Browsing All Posts filed under »Wildcard«

Guide to Soils for Archaeologists

June 29, 2012

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If you have ever had to do any sort of paper work for an excavation chances are that you have had to describe soils. There is of course a trick to determining if a soil is clay, silt, sand, loamysand, sandy-clay, etc. It involves rolling wet soil into a ball and then squeezing it out […]

Women BE CAREFUL in Egypt

June 26, 2012

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Just got back from Egypt which was a wonderful vacation but some very disturbing things occurred while we were there. One night, while we were in Cairo, we woke up to gun shots. Our hotel host was amazing and grabbed his gun and barred the doors to make sure nothing happened to us. We later […]

Barriers to Participation in Archaeology Online Workshop: Sísyphos and the Troll on the Gate of the Digital Divide: Barriers to Online Participation With the Portable Antiquities Scheme

May 29, 2012

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Last of the presentations from the workshop. All of the presentations can be seen here or you can look at the whole event here- http://storify.com/lornarichardson/workshop-on-barriers-to-participation-with-archaeo Dan Pett Portable Antiquities Scheme Sísyphos and the Troll on the Gate of the Digital Divide: Barriers to Online Participation With the Portable Antiquities Scheme This paper will address a […]

Barriers to Participation in Archaeology Online Workshop: Archaeology Gets Inspired: Examples of Online Public Engagement From Across UCL

May 28, 2012

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Next video from the barriers workshop. All of the presentations can be seen here or you can look at the whole event here- http://storify.com/lornarichardson/workshop-on-barriers-to-participation-with-archaeo Dr Joe Flatman & Laura Cream UCL Institute of Archaeology / UCL Public Engagement Unit Archaeology Gets Inspired: Examples of Online Public Engagement From Across UCL This talk will showcase some […]

Happy Endings: ACCG and Open Access

May 28, 2012

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Apologies to all my subscribers who do not care about Open Access or antiquities buying for filling up your RSS and email with this post. This is just to say that the ACCG has been quite reasonable after I explained that their first press release regarding the AIA and Open Access misrepresented Open Access Archaeology […]

Barriers to Participation in Archaeology Online Workshop: The Good, The Bad, and the Ugly of Archaeology and Social Media

May 27, 2012

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Third video of the workshop and mine. I actually managed to edit this video with out watching it. It was not my best presentation and I was all over the place not really articulating my message as well as I could have. The work I cite in the video can be found here at the […]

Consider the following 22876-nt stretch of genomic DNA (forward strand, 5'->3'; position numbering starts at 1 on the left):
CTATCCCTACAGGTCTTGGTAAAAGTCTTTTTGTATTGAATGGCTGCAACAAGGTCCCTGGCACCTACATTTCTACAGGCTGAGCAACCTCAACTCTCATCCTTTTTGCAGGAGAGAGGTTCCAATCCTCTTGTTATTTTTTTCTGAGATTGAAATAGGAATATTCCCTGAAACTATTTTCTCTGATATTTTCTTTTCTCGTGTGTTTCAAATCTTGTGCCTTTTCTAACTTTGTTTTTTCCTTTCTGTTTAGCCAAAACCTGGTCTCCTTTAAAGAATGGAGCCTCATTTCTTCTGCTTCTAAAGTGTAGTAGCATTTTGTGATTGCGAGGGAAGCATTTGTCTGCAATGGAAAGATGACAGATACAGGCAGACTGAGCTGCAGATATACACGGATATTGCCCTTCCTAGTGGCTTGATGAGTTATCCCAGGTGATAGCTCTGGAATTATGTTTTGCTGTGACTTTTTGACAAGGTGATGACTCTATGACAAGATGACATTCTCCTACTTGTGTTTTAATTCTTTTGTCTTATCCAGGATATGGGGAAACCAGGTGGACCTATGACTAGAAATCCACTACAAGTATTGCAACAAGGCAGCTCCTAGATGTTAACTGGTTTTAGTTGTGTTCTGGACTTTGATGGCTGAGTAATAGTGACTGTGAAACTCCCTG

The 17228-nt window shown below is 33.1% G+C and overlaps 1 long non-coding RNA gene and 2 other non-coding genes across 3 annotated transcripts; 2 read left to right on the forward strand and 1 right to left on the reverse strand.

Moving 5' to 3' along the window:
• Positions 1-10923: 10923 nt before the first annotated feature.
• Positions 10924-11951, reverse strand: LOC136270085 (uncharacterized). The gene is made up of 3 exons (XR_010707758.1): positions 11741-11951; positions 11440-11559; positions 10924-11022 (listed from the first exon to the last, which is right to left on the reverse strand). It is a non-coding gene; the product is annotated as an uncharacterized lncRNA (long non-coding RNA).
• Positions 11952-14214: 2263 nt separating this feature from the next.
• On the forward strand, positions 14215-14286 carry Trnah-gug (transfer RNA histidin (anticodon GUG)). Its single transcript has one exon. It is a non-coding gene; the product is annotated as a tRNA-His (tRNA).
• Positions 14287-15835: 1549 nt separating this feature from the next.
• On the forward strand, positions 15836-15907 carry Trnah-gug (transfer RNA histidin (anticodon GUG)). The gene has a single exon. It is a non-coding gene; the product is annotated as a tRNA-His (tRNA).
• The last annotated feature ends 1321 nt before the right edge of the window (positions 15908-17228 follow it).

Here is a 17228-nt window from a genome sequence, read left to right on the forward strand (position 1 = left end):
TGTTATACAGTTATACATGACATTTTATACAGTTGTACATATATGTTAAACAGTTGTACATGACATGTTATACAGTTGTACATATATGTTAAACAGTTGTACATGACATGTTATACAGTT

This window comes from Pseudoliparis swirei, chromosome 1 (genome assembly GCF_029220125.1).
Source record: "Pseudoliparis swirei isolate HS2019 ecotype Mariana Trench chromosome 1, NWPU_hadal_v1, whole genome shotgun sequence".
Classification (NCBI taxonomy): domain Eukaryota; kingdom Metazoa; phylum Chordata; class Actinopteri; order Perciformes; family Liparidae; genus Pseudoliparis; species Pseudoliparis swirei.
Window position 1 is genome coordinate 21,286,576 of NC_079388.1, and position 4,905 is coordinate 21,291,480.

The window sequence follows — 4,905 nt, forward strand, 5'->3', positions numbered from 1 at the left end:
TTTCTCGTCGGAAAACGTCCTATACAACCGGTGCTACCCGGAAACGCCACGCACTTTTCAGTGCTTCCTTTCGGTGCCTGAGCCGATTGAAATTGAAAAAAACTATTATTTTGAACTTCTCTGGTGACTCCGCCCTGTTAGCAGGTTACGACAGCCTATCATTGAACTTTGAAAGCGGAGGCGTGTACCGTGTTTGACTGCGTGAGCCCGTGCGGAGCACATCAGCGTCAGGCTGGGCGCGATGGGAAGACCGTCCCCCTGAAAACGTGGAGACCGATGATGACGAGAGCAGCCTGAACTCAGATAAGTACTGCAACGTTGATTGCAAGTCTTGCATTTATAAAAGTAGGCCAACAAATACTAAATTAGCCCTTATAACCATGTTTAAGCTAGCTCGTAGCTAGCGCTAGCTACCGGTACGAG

Barriers to Participation in Archaeology Online Workshop: The Risky Business of Organisational Social Media

May 25, 2012

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Second video of the Barriers to Participation in Archaeology Online Workshop at UCL. Also, there is a storify now of the event as well and all of the presentations can be seen here. Hugh Corley English Heritage The Risky Business of Organisational Social Media Organisations like English Heritage struggle to get to grips with social […]

ACCG and Open Access

May 25, 2012

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Edit- this situation has resolved itself amicably. The ACCG has/are in the process of changing their statement and we are having a very interesting discussion about laws regarding the importing of antiquities. Overall, it has been a busier weekend then what I would have liked but one that has been well worth the time. I […]

Barriers to Participation in Archaeology Online Workshop: Adopt-a-Monument – Digital Barriers to Our Grand Plans

May 24, 2012

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On Tuesday, I attended the Barriers to Participation in Archaeology Online Workshop at UCL. I brought a video camera with me and got the slides from the speaks so that people who did not attend can have a chance to see a truly great workshop. I am still in the process of producing the videos […]

Some People Confuse Buildings with History and Archaeology

May 19, 2012

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I was talking with the wife today about a conversation she had with one of her employees, actually it’s a conversation we, both of us, have had way too many times, about history. Her conversation was different but the generic one goes something like this: British person (we live in Scotland at the moment): “Oh […]

RIP a Great Archaeologist: Peter Connolly

May 13, 2012